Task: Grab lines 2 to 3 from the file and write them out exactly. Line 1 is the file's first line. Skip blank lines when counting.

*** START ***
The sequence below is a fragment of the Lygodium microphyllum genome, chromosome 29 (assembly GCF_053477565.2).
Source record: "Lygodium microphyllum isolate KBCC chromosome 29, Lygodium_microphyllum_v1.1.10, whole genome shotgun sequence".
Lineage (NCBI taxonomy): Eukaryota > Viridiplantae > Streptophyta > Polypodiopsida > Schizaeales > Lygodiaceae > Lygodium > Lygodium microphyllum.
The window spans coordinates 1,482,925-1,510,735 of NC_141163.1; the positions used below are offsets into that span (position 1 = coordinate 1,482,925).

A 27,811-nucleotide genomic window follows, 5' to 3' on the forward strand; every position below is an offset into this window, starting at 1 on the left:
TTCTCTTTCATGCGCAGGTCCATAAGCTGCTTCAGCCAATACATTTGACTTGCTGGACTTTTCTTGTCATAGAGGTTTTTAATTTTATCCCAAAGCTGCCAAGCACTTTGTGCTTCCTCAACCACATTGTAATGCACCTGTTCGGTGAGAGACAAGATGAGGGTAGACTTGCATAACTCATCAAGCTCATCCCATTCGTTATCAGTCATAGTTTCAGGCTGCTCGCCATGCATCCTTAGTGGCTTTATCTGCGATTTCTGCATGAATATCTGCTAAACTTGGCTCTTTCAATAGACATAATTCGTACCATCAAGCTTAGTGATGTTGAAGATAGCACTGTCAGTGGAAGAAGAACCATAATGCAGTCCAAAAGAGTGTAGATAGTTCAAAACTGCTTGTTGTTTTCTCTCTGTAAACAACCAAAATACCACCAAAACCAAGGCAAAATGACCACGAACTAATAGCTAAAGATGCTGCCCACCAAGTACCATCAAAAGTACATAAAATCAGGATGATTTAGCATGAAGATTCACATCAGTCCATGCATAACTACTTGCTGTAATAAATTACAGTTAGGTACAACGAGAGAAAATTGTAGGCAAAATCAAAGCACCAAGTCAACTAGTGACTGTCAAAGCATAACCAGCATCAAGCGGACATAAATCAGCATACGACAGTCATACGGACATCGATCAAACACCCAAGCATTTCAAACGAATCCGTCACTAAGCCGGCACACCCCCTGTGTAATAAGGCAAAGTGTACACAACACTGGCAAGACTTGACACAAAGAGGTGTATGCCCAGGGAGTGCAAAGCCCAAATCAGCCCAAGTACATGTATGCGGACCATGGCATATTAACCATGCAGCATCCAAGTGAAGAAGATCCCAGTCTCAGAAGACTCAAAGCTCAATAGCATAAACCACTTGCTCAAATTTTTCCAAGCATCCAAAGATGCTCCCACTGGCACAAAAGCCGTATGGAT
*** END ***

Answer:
Source record: "Lygodium microphyllum isolate KBCC chromosome 29, Lygodium_microphyllum_v1.1.10, whole genome shotgun sequence".
Lineage (NCBI taxonomy): Eukaryota > Viridiplantae > Streptophyta > Polypodiopsida > Schizaeales > Lygodiaceae > Lygodium > Lygodium microphyllum.